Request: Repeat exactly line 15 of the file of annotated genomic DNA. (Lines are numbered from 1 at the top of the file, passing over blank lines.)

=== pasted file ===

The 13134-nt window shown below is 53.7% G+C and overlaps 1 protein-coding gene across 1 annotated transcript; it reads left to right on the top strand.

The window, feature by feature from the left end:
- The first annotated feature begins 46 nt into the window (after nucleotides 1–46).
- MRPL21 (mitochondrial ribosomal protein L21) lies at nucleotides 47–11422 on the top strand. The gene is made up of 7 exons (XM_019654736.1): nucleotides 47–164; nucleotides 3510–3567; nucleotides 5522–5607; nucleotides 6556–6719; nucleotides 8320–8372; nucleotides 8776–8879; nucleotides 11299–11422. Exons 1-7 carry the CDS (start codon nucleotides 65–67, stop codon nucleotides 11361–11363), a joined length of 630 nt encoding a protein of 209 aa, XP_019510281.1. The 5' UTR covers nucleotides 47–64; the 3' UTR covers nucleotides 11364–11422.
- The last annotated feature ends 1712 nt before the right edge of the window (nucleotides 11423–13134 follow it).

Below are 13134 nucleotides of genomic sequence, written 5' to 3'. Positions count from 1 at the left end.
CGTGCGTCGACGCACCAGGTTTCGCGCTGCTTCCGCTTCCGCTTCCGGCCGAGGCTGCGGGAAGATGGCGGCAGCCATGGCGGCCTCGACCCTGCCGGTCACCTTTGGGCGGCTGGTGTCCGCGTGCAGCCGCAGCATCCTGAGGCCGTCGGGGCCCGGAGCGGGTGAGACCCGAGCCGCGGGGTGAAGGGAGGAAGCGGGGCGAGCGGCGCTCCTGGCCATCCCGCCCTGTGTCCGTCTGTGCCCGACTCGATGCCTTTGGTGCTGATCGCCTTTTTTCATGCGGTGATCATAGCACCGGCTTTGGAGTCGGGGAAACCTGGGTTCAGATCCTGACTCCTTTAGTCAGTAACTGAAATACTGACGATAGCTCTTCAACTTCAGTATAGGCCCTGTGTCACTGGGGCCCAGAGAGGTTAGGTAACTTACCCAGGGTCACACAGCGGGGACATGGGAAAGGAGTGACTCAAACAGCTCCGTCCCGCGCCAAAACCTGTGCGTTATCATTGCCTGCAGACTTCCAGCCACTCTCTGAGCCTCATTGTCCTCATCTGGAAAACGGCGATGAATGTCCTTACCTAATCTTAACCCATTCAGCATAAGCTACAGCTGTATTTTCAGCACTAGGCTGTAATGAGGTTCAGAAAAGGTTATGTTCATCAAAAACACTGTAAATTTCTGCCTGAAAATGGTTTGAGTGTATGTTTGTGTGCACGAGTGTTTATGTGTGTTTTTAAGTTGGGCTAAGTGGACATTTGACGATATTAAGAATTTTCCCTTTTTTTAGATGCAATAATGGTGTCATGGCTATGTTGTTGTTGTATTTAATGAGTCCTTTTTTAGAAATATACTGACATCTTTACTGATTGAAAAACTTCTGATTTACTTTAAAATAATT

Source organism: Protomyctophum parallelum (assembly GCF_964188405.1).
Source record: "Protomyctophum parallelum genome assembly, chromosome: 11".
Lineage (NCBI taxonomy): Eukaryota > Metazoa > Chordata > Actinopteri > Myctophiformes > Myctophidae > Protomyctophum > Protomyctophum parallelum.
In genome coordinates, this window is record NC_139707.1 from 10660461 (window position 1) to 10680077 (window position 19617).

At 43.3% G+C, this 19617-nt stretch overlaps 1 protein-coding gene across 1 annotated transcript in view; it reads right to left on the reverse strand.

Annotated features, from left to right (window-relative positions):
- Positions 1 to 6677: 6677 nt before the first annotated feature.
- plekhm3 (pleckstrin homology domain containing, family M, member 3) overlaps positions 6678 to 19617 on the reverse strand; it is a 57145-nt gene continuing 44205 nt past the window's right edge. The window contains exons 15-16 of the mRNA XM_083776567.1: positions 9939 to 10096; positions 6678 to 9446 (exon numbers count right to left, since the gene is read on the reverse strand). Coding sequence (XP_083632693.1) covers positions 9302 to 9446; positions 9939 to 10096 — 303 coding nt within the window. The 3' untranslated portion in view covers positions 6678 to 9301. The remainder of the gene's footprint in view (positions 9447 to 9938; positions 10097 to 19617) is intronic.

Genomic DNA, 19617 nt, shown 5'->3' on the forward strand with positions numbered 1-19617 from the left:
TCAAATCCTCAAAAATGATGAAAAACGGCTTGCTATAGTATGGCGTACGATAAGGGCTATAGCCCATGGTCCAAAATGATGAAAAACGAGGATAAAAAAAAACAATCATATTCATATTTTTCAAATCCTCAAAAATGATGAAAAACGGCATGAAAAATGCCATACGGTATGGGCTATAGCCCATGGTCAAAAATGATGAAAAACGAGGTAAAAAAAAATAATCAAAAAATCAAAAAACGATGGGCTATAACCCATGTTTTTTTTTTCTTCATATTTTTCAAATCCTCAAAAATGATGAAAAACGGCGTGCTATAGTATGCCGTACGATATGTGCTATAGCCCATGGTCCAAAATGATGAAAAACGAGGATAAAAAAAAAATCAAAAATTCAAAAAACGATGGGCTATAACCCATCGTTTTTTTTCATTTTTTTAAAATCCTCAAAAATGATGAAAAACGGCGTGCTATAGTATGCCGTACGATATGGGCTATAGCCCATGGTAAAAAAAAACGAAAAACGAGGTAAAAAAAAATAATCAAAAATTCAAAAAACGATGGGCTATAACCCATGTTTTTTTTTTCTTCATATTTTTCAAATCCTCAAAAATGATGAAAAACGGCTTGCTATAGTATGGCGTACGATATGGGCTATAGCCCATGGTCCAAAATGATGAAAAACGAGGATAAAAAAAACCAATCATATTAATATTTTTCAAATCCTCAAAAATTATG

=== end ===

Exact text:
- plekhm3 (pleckstrin homology domain containing, family M, member 3) overlaps positions 6678 to 19617 on the reverse strand; it is a 57145-nt gene continuing 44205 nt past the window's right edge. The window contains exons 15-16 of the mRNA XM_083776567.1: positions 9939 to 10096; positions 6678 to 9446 (exon numbers count right to left, since the gene is read on the reverse strand). Coding sequence (XP_083632693.1) covers positions 9302 to 9446; positions 9939 to 10096 — 303 coding nt within the window. The 3' untranslated portion in view covers positions 6678 to 9301. The remainder of the gene's footprint in view (positions 9447 to 9938; positions 10097 to 19617) is intronic.